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Robert Graves (1895 - 1985)

I had thought of moving on after Virginia Woolf to the writers of the period after the Second World War, since I would not describe as classic any other writers of the Inter-War period, apart from those I have written about. But it occurred to me that this would leave out many memorable works, since of course several writers produced individual pieces of great distinction.

Amongst my absolute favourites amongst all books published during this period is ‘I, Claudius’ by Robert Graves, which I still think the most memorable historical novel ever written in English. It had enormous influence on me in that it governed my determination to study classics, and to concentrate heavily on Roman history. I was never particularly good at this, but I have always cherished the comment of the scholar who took my first term of Roman history tutorials, that we got on very well because he was not so much a historian as a dramatist. Read the rest of this entry »


Israeli forces approach one of six ships bound for Gaza.

I was deeply saddened at the events that led to the Adjournment Debate on the recent actions of the Israeli government. My regret was not only about the assault on the ships bearing assistance to the people of Gaza, and the resultant loss of life. It was also for the death of an ideal that had its roots in the suffering the Jewish people underwent during the Second World War.

 That suffering was perhaps the strongest image imprinted on the world after that War, and it led to the creation of the State of Israel.  Even for us in the Third World then, for a quarter of a century after Israel was created, the dominant discourse was that of compensation for what the Jews had endured, and the imperative that a safe haven be created for them. We saw here a repeat of the story of David and Goliath, the brave stripling standing up against a much stronger and more brutal enemy, and triumphing through skill and courage.   Read the rest of this entry »

(This simplified version of the fourth chapter of Political Principles and their Practice in Sri Lanka, deals with principles of Representation and Devolution that may be of interest in developing structures that will fulfil democratic expectations in a new Constitution)

The Origins of Democracy

Democracy comes from two Greek words, ‘demos’ and ‘kratos’, which mean ‘people’ and ‘power’. Thus democracy means a political system in which power belongs to the people. Few people will disagree that this is the best system of government, since people who make up a State, and therefore the government of a State should be in the hands of its people. However numerous disagreements arise when we try to work out the best mechanisms through which the people can exercise their power of government.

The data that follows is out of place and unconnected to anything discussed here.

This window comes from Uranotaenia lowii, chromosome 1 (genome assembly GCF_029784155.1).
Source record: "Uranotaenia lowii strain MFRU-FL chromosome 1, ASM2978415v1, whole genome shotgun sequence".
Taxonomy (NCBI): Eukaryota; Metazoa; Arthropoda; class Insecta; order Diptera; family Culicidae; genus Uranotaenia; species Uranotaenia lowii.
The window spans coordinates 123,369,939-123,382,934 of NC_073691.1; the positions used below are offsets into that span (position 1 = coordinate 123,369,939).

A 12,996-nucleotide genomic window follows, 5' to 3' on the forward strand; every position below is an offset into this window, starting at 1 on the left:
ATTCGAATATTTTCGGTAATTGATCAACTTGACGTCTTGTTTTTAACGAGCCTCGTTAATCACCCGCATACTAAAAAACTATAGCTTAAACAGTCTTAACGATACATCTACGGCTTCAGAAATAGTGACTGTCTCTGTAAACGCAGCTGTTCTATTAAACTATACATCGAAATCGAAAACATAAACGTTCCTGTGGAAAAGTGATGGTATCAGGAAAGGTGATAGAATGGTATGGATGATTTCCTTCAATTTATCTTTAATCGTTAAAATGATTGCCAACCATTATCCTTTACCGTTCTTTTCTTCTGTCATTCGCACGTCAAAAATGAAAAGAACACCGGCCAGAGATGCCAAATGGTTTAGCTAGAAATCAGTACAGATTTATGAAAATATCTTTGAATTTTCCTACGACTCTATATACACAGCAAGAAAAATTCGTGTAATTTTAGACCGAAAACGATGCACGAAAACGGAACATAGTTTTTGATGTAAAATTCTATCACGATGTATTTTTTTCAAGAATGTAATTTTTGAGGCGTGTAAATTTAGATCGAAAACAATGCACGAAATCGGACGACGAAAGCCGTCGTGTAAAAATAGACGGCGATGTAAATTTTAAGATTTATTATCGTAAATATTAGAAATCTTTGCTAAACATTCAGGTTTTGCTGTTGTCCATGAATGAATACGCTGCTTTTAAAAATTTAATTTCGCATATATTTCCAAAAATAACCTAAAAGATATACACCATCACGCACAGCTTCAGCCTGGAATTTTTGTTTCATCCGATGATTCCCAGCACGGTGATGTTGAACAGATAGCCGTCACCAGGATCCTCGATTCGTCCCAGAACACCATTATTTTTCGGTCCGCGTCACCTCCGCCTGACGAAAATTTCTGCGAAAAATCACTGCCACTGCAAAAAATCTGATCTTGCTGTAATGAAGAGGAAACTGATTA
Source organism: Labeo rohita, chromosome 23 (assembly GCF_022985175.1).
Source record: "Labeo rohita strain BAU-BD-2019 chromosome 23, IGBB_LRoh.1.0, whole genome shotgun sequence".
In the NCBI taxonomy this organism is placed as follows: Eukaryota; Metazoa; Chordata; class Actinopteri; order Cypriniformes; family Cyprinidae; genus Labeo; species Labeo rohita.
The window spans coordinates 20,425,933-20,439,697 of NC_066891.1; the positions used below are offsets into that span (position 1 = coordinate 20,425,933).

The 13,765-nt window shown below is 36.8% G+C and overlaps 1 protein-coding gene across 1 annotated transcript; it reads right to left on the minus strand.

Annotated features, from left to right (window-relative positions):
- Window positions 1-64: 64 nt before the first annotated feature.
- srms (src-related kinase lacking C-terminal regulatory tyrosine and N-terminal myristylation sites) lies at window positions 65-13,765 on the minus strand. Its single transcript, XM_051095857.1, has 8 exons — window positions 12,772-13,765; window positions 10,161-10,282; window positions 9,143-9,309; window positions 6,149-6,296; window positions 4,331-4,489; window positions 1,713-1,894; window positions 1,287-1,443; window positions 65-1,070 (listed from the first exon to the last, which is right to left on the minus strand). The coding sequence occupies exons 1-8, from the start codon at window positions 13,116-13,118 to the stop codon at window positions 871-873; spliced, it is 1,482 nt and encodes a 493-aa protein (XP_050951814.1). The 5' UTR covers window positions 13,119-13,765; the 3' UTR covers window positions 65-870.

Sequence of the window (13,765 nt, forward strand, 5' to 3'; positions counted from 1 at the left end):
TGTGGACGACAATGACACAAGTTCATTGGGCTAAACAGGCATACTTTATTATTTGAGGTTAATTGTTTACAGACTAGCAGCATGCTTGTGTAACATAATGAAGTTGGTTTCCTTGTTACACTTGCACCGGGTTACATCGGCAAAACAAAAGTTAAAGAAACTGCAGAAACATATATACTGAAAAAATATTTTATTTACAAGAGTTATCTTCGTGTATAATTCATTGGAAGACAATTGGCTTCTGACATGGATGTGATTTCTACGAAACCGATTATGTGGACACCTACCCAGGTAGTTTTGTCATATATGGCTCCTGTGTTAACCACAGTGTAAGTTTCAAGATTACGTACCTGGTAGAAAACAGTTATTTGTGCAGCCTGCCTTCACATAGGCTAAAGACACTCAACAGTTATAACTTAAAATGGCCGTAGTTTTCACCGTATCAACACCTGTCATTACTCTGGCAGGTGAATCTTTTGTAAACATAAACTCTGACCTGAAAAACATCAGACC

Clearly people cannot all rule together. Therefore, in a democracy, some people have to rule on behalf of the rest. But choosing representatives of all can be a problem. Athens for instance, where democracy first established itself as a distinct system, found that when there were elections, the rich were chosen. They therefore instituted a system where those who exercised legislative or executive power each year were chosen by lot. This, they felt, led to a more truly representative government than choosing by election which benefited those with financial and other advantages.

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(This simplified version of the third chapter of Political Principles and their Practice in Sri Lanka, deals with the Law and the structures that may be needed to ensure the independence of the third important component of government)

Types of law

The most important function of a government is ensuring the security of its people. This includes defence, the work of the security forces in dealing with external threats. But usually more important in daily life is internal security, the maintenance of  law and order within a country.

Religions of the World

Basic concerns in this respect can be seen in the rules of religions, even before codes of law were developed. All religions prohibit murder and robbery. Such actions are termed criminal acts, and dealing with them is the direct responsibility of the government. Though such actions are perpetrated by some individuals against others, they affect society as a whole.

Such activities are termed Criminal Acts, and government is expected to bring their perpetrators before the courts. When a case is brought under Criminal Law, the government prepares the case and prosecutes the accused. Since these are serious issues, and punishment is severe, the guilt of the accused should be clearly established. To avoid punishment of the innocent therefore, it is necessary for the prosecution to prove its case beyond reasonable doubt. Otherwise the accused is acquitted.